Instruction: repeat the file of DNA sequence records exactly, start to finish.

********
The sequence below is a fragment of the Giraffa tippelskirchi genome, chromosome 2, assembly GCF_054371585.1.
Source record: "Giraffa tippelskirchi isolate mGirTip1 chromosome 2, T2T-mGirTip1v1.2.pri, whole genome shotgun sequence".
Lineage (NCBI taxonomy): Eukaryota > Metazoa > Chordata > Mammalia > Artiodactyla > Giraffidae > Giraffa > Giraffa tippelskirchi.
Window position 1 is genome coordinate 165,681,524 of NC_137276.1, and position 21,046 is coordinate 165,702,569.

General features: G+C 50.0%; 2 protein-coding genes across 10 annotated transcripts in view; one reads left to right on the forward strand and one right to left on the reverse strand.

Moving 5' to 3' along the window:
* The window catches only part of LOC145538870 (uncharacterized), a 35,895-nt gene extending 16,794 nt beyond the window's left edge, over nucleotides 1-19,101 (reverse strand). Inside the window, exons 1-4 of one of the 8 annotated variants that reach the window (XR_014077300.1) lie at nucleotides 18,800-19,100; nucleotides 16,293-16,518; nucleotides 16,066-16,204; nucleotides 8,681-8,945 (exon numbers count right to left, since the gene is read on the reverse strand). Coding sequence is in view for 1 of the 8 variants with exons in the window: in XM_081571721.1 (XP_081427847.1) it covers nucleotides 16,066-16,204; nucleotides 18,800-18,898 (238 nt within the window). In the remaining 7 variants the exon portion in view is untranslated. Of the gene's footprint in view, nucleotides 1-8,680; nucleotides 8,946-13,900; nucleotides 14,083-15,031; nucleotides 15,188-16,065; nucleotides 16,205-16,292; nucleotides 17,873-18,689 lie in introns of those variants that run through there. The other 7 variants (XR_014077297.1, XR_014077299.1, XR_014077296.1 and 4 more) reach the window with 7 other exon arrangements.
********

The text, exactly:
The sequence below is a fragment of the Giraffa tippelskirchi genome, chromosome 2, assembly GCF_054371585.1.
Source record: "Giraffa tippelskirchi isolate mGirTip1 chromosome 2, T2T-mGirTip1v1.2.pri, whole genome shotgun sequence".
Lineage (NCBI taxonomy): Eukaryota > Metazoa > Chordata > Mammalia > Artiodactyla > Giraffidae > Giraffa > Giraffa tippelskirchi.
Window position 1 is genome coordinate 165,681,524 of NC_137276.1, and position 21,046 is coordinate 165,702,569.

General features: G+C 50.0%; 2 protein-coding genes across 10 annotated transcripts in view; one reads left to right on the forward strand and one right to left on the reverse strand.

Moving 5' to 3' along the window:
* The window catches only part of LOC145538870 (uncharacterized), a 35,895-nt gene extending 16,794 nt beyond the window's left edge, over nucleotides 1-19,101 (reverse strand). Inside the window, exons 1-4 of one of the 8 annotated variants that reach the window (XR_014077300.1) lie at nucleotides 18,800-19,100; nucleotides 16,293-16,518; nucleotides 16,066-16,204; nucleotides 8,681-8,945 (exon numbers count right to left, since the gene is read on the reverse strand). Coding sequence is in view for 1 of the 8 variants with exons in the window: in XM_081571721.1 (XP_081427847.1) it covers nucleotides 16,066-16,204; nucleotides 18,800-18,898 (238 nt within the window). In the remaining 7 variants the exon portion in view is untranslated. Of the gene's footprint in view, nucleotides 1-8,680; nucleotides 8,946-13,900; nucleotides 14,083-15,031; nucleotides 15,188-16,065; nucleotides 16,205-16,292; nucleotides 17,873-18,689 lie in introns of those variants that run through there. The other 7 variants (XR_014077297.1, XR_014077299.1, XR_014077296.1 and 4 more) reach the window with 7 other exon arrangements.